What does it mean to "implement" or "do" ITIL?

How can we speak of implementing ITIL or measuring the results of ITIL if ITIL ought to be an ongoing (unending?) process of continual service improvement?
These thoughts were stirred by this recent comment:

..."implementation" is not as easy as everyone is led to believe. The word "implementation" is a contradiction to what ITIL is in itself. You cannot "implement" any of these standards or frameworks. They mature over time. There is no placement and completion. The bad taste customers get in their mouth from ITIL or anyother frame work or standard is the expectation that once the consultants leave the benefits will produce themselves shorlty afterwards. Due to it maturing over time at which point will you say ITIL has been a success.

ITIL is indeed not about implementing something new - it is about improving the maturity of existing processes. They exist even if the level of maturity is so low that everyone is unaware of their existance.

However experience shows that ITIL improvements cannot be introduced in your spare time, that any ITIL initiative that is run as part of BAU (business as usual) is generally doomed to fail. ITIL initiatives are more successful if the investment is initially packaged as a project to plan, design and make the changes required to get things going. This makes it easier to fund, it ring-fences resources, and most of all it gets the attention so as to effect real cultural change (hopefully).

Only once this has been done can we move from a capex step-change to an ongoing opex activity to maintain and improve our newly matured processes.

In order to do this there ought to be defined success criteria and measurable ROI (even if this rule is often breached).

It is this sense that we talk sloppily of "implementing" or "doing" ITIL (I'm as guilty as any). We are referring to the completion of the initial measurable body of work to set the organisation on the path of ongoing self-improvement.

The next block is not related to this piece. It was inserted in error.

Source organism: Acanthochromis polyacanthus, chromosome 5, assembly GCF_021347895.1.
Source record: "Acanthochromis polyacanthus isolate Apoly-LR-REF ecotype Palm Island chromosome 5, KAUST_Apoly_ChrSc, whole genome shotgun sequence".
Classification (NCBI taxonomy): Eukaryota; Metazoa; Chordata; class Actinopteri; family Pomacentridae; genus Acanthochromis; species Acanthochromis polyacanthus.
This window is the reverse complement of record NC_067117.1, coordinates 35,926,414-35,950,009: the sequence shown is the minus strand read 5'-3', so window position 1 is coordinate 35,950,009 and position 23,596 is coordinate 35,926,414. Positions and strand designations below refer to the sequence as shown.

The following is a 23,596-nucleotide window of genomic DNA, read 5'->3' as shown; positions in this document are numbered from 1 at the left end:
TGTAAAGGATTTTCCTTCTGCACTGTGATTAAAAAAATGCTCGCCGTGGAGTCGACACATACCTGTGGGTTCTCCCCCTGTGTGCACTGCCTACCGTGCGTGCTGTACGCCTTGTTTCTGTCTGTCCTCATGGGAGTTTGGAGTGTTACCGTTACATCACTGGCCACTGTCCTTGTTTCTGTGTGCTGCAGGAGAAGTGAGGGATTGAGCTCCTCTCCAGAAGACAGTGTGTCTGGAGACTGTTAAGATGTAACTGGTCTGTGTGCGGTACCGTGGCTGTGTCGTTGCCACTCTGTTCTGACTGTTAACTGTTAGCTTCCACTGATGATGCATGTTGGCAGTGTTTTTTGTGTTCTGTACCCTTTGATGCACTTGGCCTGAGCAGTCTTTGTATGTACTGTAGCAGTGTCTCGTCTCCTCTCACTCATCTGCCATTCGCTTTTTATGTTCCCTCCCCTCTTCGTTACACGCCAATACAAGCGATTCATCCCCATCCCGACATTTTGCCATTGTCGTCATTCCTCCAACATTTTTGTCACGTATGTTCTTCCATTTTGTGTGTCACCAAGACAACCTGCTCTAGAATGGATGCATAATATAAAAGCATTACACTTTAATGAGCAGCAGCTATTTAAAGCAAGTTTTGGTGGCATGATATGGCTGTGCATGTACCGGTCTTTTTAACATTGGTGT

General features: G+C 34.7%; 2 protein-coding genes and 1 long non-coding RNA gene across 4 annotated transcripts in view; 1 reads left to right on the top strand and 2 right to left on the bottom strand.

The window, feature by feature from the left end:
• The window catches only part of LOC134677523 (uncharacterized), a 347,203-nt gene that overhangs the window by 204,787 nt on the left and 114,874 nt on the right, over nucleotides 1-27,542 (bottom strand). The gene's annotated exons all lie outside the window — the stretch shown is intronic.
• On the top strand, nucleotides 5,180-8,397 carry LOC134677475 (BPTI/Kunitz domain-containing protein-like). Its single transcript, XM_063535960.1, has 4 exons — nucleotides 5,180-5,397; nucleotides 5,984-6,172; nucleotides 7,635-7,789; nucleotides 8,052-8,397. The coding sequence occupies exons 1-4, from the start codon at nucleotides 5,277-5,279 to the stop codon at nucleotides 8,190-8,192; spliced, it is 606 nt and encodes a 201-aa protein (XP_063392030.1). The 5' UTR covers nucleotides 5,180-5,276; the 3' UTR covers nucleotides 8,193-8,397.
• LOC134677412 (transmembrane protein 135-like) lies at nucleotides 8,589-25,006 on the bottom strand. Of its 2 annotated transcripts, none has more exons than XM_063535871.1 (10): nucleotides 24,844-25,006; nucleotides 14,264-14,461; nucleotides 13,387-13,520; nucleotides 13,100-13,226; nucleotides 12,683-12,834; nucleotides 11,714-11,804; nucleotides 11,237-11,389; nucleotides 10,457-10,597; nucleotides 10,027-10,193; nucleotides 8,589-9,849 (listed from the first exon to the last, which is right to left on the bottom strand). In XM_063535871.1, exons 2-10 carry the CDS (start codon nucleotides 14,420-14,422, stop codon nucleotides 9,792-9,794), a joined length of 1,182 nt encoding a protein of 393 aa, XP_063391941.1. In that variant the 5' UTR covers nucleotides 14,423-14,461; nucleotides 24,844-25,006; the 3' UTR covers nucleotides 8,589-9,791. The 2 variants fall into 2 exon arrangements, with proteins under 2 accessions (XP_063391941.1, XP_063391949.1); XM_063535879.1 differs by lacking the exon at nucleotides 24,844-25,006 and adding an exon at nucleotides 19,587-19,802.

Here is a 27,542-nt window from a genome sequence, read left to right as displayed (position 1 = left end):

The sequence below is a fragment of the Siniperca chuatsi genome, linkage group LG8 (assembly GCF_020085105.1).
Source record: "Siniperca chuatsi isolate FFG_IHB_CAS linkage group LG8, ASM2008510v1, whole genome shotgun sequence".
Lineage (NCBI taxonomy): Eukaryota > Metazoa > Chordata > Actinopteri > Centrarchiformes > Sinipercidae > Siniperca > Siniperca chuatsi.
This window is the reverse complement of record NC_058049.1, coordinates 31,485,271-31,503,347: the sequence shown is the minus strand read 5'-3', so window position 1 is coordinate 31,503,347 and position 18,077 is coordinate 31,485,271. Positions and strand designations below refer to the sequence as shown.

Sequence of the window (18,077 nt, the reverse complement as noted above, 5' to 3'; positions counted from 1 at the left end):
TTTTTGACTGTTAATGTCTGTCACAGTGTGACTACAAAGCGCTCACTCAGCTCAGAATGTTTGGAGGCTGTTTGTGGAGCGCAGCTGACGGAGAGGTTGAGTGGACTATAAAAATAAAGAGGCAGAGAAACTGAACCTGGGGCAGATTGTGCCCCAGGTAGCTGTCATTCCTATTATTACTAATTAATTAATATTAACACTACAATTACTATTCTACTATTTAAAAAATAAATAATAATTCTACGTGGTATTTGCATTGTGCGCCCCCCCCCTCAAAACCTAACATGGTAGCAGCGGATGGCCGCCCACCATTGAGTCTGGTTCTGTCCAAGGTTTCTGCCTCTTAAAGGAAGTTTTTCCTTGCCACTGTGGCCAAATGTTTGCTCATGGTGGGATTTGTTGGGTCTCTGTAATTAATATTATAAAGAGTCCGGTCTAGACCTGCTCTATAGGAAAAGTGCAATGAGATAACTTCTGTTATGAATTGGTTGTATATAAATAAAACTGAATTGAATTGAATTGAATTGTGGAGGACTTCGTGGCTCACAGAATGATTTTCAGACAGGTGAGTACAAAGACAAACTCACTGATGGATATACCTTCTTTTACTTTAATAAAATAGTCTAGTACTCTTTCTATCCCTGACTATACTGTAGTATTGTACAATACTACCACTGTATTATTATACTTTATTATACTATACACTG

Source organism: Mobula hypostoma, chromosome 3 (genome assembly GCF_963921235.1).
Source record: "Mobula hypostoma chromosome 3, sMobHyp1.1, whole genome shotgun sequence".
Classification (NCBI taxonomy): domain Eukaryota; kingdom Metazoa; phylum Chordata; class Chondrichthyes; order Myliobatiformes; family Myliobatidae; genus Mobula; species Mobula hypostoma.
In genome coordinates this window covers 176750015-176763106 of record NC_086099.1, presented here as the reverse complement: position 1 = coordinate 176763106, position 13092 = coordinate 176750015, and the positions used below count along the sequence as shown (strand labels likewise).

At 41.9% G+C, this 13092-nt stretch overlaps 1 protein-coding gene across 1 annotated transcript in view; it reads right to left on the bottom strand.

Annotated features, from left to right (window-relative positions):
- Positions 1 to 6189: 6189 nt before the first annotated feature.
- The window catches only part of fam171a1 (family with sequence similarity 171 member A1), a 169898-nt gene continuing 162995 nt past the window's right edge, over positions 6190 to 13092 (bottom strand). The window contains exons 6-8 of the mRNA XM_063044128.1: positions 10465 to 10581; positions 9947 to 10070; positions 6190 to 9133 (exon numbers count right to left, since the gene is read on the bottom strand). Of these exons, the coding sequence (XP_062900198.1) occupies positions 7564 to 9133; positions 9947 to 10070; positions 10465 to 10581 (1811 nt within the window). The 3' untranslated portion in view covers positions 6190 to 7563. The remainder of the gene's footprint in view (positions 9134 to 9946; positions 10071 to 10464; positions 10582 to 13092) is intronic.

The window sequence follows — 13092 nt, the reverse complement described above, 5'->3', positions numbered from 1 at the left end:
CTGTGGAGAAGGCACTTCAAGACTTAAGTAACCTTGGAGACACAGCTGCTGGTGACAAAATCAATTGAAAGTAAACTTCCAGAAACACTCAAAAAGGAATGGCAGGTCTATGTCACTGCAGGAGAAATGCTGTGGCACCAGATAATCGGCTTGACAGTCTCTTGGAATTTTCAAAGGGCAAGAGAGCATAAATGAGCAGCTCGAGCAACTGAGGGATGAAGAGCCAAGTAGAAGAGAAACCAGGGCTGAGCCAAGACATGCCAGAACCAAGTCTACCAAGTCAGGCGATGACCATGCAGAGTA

Great words!

Altough I completely agree on your post, I think that the great words inside it are

However experience shows that ITIL improvements cannot be introduced in your spare time, that any ITIL initiative that is run as part of BAU (business as usual) is generally doomed to fail.


But what is BAU?

I agree that ITIL initiatives are doomed when seen as an additional task staff have to carry out, but that doesn't mean it should not be done as part of BAU - what it demands is a redesign of the BAU role to make continual improvement part of it. This might also mean surgicaly removing the non-value adding tasks staff are carrying out because their BAU role is badly designed. Making it a project does not by itself magic up additional resource.

Revolution or Evolution? That is the question!

I have seen many implementations of ITIL and most of them fail. Why? Because they are too small, not enough funding and resourcing, targeting processes that are considered hygienic to the business (instead of critical) and they have the tendency to focus on the paperwork. In other words, these implementations choose a more gradual or evolutionary approach where there is a more drastic approach needed.
First, let me begin with stating that I do not believe in ITIL as a manual on how to do IT Service Management. It is to me a guidance framework and helps to prevent reinventing the wheel. It is specific useful for IT organizations that need to become an IT Service Provider instead of a supporting IT department. The only implementation programs using ITIL that were successful (somehow where perceived to be successful by both IT and the Business and by external auditors) were programs that had a revolutionary approach to make a major change in the way the IT department was organized and managed. The main change was to set up a governance to make continual improvement a primary task of management. In other words: improving the IT Service Delivery is managing the IT Service delivery. Managing the IT Service Delivery is Improving the IT Service Delivery. And from this initial revolution (which is painful and creates a lot of resistance first, but that is what a fundamental change is all about) the basis for further evolutionary growth to maturity could be accomplished.